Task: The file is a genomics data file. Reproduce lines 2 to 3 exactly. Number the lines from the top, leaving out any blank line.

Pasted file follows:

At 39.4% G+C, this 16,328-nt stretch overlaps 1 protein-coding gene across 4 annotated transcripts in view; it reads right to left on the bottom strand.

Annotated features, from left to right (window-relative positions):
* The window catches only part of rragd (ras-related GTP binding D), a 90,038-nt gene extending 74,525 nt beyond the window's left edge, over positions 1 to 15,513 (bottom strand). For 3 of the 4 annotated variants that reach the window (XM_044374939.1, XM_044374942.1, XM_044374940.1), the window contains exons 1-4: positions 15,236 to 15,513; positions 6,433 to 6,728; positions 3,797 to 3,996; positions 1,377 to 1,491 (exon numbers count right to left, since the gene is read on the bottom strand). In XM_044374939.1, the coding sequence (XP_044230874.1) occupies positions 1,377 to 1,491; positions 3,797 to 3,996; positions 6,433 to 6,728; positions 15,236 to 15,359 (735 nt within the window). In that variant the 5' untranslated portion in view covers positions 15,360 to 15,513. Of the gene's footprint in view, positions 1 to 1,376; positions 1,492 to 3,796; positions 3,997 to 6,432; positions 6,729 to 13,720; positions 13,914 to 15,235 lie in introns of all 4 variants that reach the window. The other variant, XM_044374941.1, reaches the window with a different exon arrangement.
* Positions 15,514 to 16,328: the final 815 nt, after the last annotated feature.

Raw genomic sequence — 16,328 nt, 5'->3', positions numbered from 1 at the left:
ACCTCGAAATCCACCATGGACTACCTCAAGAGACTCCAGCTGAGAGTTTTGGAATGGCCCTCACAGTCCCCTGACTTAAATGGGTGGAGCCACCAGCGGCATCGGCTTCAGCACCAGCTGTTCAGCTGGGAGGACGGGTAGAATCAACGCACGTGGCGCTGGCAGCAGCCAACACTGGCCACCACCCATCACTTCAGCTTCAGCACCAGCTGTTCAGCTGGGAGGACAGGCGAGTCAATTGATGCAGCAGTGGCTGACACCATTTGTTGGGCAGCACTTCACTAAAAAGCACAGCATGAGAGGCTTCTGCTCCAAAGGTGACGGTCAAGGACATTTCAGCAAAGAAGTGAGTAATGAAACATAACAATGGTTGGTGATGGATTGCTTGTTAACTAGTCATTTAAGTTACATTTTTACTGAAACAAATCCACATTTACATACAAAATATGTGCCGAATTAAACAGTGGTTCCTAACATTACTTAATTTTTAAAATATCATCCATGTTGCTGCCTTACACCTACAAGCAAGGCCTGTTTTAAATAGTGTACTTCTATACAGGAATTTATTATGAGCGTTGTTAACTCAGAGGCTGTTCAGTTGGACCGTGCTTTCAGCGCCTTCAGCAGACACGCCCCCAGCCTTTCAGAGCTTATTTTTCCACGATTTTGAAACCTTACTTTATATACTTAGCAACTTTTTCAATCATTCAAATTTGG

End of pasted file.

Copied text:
Annotated features, from left to right (window-relative positions):
* The window catches only part of rragd (ras-related GTP binding D), a 90,038-nt gene extending 74,525 nt beyond the window's left edge, over positions 1 to 15,513 (bottom strand). For 3 of the 4 annotated variants that reach the window (XM_044374939.1, XM_044374942.1, XM_044374940.1), the window contains exons 1-4: positions 15,236 to 15,513; positions 6,433 to 6,728; positions 3,797 to 3,996; positions 1,377 to 1,491 (exon numbers count right to left, since the gene is read on the bottom strand). In XM_044374939.1, the coding sequence (XP_044230874.1) occupies positions 1,377 to 1,491; positions 3,797 to 3,996; positions 6,433 to 6,728; positions 15,236 to 15,359 (735 nt within the window). In that variant the 5' untranslated portion in view covers positions 15,360 to 15,513. Of the gene's footprint in view, positions 1 to 1,376; positions 1,492 to 3,796; positions 3,997 to 6,432; positions 6,729 to 13,720; positions 13,914 to 15,235 lie in introns of all 4 variants that reach the window. The other variant, XM_044374941.1, reaches the window with a different exon arrangement.